LoVe… PrAy… Eat

Ramadaan is upon us. Alhumdilullah… The best most revered month in the muslim calendar. Roughly, two billion people collectively embark on a commitment to fast (no food or water) from sunrise to sunset for a month. This is an extremely beloved month for muslims around the world.

Ramadaan is a beautiful time of year. People are calmer and kinder and more mindful of what they say and how they say it. We constantly strive for Sabr (patience), humility, graciousness, and an attempt to be able to have a peek into the life of the poor. This is the month that most Muslims use to reconnect with God and ask God for guidance, forgiveness and express our gratitude through prayer. Most people commonly associate fasting with the body, depriving the body of food, however the month is more attuned to the soul, replenishing the soul with mindfulness, practicing good deeds and fulling our spiritual needs.

In the Northern Hemisphere it is Summer meaning really really long days without food and drink up to 21 hours a day in some parts! Here in South Africa it is winter, meaning much shorter days an average of 11 or 12 hours of fasting.

The run up to Ramadan is quite funny and frantic, most conversations centre around “Are you ready (for ramadan)?” The idea is to have as many things prepared so that the majority of time can be spent more purposefully doing good, being charitable and ofcourse praying and spiritual reflection. However, muslim moms around the world tend to get carried away and despite all the preps before, still spend hours in the kitchen to make lovely delicious food every night for 30 nights for their families. It’s always important to remind ourselves to slow down and circle back to the point of the month. To practice self restraint during the sunlit hours does not then mean to overindulge when the sun sets. For millions of people, especially the poverty stricken children around the world in refugee camps, war torn cities, villages and informal settlements who don’t have access to food like we do, for them,there is no sunset. May Allah protect them.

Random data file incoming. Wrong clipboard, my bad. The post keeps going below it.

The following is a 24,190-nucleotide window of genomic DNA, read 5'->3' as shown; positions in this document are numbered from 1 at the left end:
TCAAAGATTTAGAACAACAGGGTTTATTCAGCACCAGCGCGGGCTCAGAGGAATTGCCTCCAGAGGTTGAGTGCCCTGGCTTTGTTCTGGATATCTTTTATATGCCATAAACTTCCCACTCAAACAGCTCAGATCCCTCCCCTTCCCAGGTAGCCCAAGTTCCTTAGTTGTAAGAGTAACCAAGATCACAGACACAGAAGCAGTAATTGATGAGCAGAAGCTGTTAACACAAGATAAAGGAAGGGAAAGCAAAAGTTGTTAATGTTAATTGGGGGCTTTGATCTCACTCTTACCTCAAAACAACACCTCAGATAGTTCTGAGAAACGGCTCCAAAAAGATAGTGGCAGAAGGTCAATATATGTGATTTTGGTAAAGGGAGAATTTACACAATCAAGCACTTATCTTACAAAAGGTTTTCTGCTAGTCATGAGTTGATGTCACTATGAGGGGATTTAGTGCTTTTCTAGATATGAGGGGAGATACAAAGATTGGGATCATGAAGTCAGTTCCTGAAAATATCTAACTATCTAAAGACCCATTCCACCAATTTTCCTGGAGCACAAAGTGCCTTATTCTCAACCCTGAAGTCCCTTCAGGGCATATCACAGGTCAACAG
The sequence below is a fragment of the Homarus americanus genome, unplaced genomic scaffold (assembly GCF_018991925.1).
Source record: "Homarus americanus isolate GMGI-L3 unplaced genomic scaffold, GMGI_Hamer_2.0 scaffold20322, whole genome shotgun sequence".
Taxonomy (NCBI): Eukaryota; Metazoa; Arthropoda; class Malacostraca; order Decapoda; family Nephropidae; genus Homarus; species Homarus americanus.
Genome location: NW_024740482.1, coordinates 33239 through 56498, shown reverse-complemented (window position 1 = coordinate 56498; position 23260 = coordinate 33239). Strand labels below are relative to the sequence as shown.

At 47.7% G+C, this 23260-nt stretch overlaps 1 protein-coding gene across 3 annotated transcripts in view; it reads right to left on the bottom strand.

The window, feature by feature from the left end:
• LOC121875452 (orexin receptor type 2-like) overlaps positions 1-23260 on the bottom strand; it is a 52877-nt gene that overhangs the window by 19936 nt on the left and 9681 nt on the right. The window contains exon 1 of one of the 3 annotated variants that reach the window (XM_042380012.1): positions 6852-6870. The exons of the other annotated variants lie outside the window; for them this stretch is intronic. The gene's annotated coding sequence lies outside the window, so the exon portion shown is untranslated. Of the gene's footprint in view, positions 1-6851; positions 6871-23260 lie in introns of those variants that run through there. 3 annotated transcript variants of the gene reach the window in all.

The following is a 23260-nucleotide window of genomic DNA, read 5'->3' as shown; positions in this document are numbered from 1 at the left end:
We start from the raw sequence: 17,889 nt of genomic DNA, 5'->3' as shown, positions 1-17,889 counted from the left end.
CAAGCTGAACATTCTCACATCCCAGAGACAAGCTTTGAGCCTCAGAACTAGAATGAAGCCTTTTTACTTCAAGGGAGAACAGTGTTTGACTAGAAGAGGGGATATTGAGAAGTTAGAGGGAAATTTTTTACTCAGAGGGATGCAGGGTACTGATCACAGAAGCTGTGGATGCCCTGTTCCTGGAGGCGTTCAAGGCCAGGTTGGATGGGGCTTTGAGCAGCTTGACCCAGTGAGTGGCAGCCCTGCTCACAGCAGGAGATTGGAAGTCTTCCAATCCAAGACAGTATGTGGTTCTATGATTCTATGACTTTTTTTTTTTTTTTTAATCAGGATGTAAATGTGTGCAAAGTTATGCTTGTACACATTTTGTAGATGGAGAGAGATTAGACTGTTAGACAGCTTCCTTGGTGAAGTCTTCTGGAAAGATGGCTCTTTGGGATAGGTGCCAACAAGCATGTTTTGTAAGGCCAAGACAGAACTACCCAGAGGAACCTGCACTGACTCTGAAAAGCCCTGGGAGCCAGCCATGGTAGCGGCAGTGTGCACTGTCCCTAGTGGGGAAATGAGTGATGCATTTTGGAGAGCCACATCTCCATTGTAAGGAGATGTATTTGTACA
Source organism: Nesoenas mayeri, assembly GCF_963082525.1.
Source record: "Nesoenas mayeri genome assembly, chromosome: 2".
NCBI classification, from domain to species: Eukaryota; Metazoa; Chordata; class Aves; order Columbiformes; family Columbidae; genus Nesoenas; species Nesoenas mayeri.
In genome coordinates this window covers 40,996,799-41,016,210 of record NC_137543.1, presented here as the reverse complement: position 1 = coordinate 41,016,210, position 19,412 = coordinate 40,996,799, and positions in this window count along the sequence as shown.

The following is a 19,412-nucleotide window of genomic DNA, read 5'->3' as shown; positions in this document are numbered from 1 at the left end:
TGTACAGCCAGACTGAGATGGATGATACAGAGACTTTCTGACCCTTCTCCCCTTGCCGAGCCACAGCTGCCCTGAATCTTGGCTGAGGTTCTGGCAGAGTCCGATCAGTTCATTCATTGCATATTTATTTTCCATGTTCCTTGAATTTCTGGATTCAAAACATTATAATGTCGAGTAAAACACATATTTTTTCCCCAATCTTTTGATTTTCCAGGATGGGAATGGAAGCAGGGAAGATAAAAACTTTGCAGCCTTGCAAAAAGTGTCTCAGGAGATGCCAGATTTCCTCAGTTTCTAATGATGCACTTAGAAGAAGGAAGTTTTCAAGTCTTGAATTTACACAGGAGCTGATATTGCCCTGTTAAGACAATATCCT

My boys always sense the anticipation leading up to the month. They have been extremely excited about this Ramadaan. The start of the month is marked by the sighting of the new moon. Its traditional to gather the kids on the eve of when the moon is to be sighted and look for it together. Usually, we don’t see it until the next day and at the sight of the moon this year, the boys where elated at how ‘cool’ it looked and what a beautiful sight it was.

This time of year is also a time for families to bond, often we eat together, which makes for lovely albeit noisy affair… The kids always have a gigantic burst of energy after iftaar (the time for breaking the fast), to the polar opposite of the adults, who are drained, the energy seems to seep out of us despite the food. It’s more as a result of the erratic sleeping habits than the lack of food. Perhaps, some of it can be attributed to the type of food we’re eating. Because I assure you it’s not a light salad to start and then grilled fish – it’s savouries, which are platters of cultural and traditional finger foods, including samoosas, cocktail pies, spring rolls, cocktail kebabs, to start. There will be a soup or haleem (spicy lentil soup) of some sort. We then break away from the table to pray maghrib (after sunset prayer). Then return to the table for a rice dish, pasta, curry or something equally yummy. After a little bit of all of that, one needs a nap 🙂 but no nap time yet, because we are clearing up and doing dishes quickly so that we can go pray again, this time a longer evening prayer. Then up early the next morning an hour or two before sunrise to eat and pray before the next fast begins.

I often use the title of the book, and later, movie “Eat,Pray,Love” in reverse to describe this time of year. For as much as we are a little hungry for most of the day …  Our bruised souls , our lonely hearts , our drained spirits,  are in the process of recharging, healing and cleansing, which ultimately will radiate from the inside out. Let us embrace this month for all that it is, enjoy the days filled with love and joy, prayer and peace, family and food, tranquility and spirituality… Ramadaan Mubarak… May the month bring you the warmth your soul desires and may your prayers be heard.

Fasting is our sacrifice, It is the life of our soul; let us sacrifice all of our body, since the soul has arrived as our guest –  Rumi

Leave a Reply

Fill in your details below or click an icon to log in: Logo

You are commenting using your account. Log Out /  Change )

Google photo

You are commenting using your Google account. Log Out /  Change )

Twitter picture

You are commenting using your Twitter account. Log Out /  Change )

Facebook photo

You are commenting using your Facebook account. Log Out /  Change )

Connecting to %s